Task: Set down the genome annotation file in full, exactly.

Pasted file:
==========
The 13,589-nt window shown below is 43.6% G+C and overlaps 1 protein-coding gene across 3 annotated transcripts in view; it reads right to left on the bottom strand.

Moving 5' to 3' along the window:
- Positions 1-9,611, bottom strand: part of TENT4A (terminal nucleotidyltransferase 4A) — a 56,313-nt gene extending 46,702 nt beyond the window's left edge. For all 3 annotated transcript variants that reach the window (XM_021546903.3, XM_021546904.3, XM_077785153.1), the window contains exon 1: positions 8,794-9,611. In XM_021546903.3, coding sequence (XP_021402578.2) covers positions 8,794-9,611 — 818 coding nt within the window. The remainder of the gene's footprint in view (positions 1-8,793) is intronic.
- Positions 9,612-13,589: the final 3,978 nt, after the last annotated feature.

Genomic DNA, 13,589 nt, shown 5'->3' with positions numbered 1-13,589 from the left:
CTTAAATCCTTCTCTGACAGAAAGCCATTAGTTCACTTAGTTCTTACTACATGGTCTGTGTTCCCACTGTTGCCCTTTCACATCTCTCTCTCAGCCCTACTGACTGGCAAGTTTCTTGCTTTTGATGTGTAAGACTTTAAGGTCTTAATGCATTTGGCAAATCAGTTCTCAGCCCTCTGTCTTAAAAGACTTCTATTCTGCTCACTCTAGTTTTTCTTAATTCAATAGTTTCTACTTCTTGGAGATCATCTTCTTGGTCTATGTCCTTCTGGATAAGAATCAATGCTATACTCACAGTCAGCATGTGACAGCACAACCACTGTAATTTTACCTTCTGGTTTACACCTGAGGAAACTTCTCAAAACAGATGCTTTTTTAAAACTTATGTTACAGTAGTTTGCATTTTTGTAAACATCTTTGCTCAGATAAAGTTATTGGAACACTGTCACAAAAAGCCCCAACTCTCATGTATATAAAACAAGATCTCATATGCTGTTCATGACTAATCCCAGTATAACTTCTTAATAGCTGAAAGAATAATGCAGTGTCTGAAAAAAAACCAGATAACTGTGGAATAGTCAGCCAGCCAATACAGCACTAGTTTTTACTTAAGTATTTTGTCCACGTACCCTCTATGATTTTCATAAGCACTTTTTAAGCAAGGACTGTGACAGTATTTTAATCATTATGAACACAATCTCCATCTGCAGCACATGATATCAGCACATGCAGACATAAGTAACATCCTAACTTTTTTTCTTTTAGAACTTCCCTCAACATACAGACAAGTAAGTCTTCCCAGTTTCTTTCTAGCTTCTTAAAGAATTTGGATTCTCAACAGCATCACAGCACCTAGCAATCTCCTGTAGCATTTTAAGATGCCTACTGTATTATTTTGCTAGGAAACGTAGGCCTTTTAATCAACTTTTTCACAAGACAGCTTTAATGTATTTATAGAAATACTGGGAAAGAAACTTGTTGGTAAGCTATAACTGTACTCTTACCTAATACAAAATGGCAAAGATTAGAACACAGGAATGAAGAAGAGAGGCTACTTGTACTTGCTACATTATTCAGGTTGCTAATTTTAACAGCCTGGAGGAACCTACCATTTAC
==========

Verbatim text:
The 13,589-nt window shown below is 43.6% G+C and overlaps 1 protein-coding gene across 3 annotated transcripts in view; it reads right to left on the bottom strand.

Moving 5' to 3' along the window:
- Positions 1-9,611, bottom strand: part of TENT4A (terminal nucleotidyltransferase 4A) — a 56,313-nt gene extending 46,702 nt beyond the window's left edge. For all 3 annotated transcript variants that reach the window (XM_021546903.3, XM_021546904.3, XM_077785153.1), the window contains exon 1: positions 8,794-9,611. In XM_021546903.3, coding sequence (XP_021402578.2) covers positions 8,794-9,611 — 818 coding nt within the window. The remainder of the gene's footprint in view (positions 1-8,793) is intronic.
- Positions 9,612-13,589: the final 3,978 nt, after the last annotated feature.

Genomic DNA, 13,589 nt, shown 5'->3' with positions numbered 1-13,589 from the left:
CTTAAATCCTTCTCTGACAGAAAGCCATTAGTTCACTTAGTTCTTACTACATGGTCTGTGTTCCCACTGTTGCCCTTTCACATCTCTCTCTCAGCCCTACTGACTGGCAAGTTTCTTGCTTTTGATGTGTAAGACTTTAAGGTCTTAATGCATTTGGCAAATCAGTTCTCAGCCCTCTGTCTTAAAAGACTTCTATTCTGCTCACTCTAGTTTTTCTTAATTCAATAGTTTCTACTTCTTGGAGATCATCTTCTTGGTCTATGTCCTTCTGGATAAGAATCAATGCTATACTCACAGTCAGCATGTGACAGCACAACCACTGTAATTTTACCTTCTGGTTTACACCTGAGGAAACTTCTCAAAACAGATGCTTTTTTAAAACTTATGTTACAGTAGTTTGCATTTTTGTAAACATCTTTGCTCAGATAAAGTTATTGGAACACTGTCACAAAAAGCCCCAACTCTCATGTATATAAAACAAGATCTCATATGCTGTTCATGACTAATCCCAGTATAACTTCTTAATAGCTGAAAGAATAATGCAGTGTCTGAAAAAAAACCAGATAACTGTGGAATAGTCAGCCAGCCAATACAGCACTAGTTTTTACTTAAGTATTTTGTCCACGTACCCTCTATGATTTTCATAAGCACTTTTTAAGCAAGGACTGTGACAGTATTTTAATCATTATGAACACAATCTCCATCTGCAGCACATGATATCAGCACATGCAGACATAAGTAACATCCTAACTTTTTTTCTTTTAGAACTTCCCTCAACATACAGACAAGTAAGTCTTCCCAGTTTCTTTCTAGCTTCTTAAAGAATTTGGATTCTCAACAGCATCACAGCACCTAGCAATCTCCTGTAGCATTTTAAGATGCCTACTGTATTATTTTGCTAGGAAACGTAGGCCTTTTAATCAACTTTTTCACAAGACAGCTTTAATGTATTTATAGAAATACTGGGAAAGAAACTTGTTGGTAAGCTATAACTGTACTCTTACCTAATACAAAATGGCAAAGATTAGAACACAGGAATGAAGAAGAGAGGCTACTTGTACTTGCTACATTATTCAGGTTGCTAATTTTAACAGCCTGGAGGAACCTACCATTTAC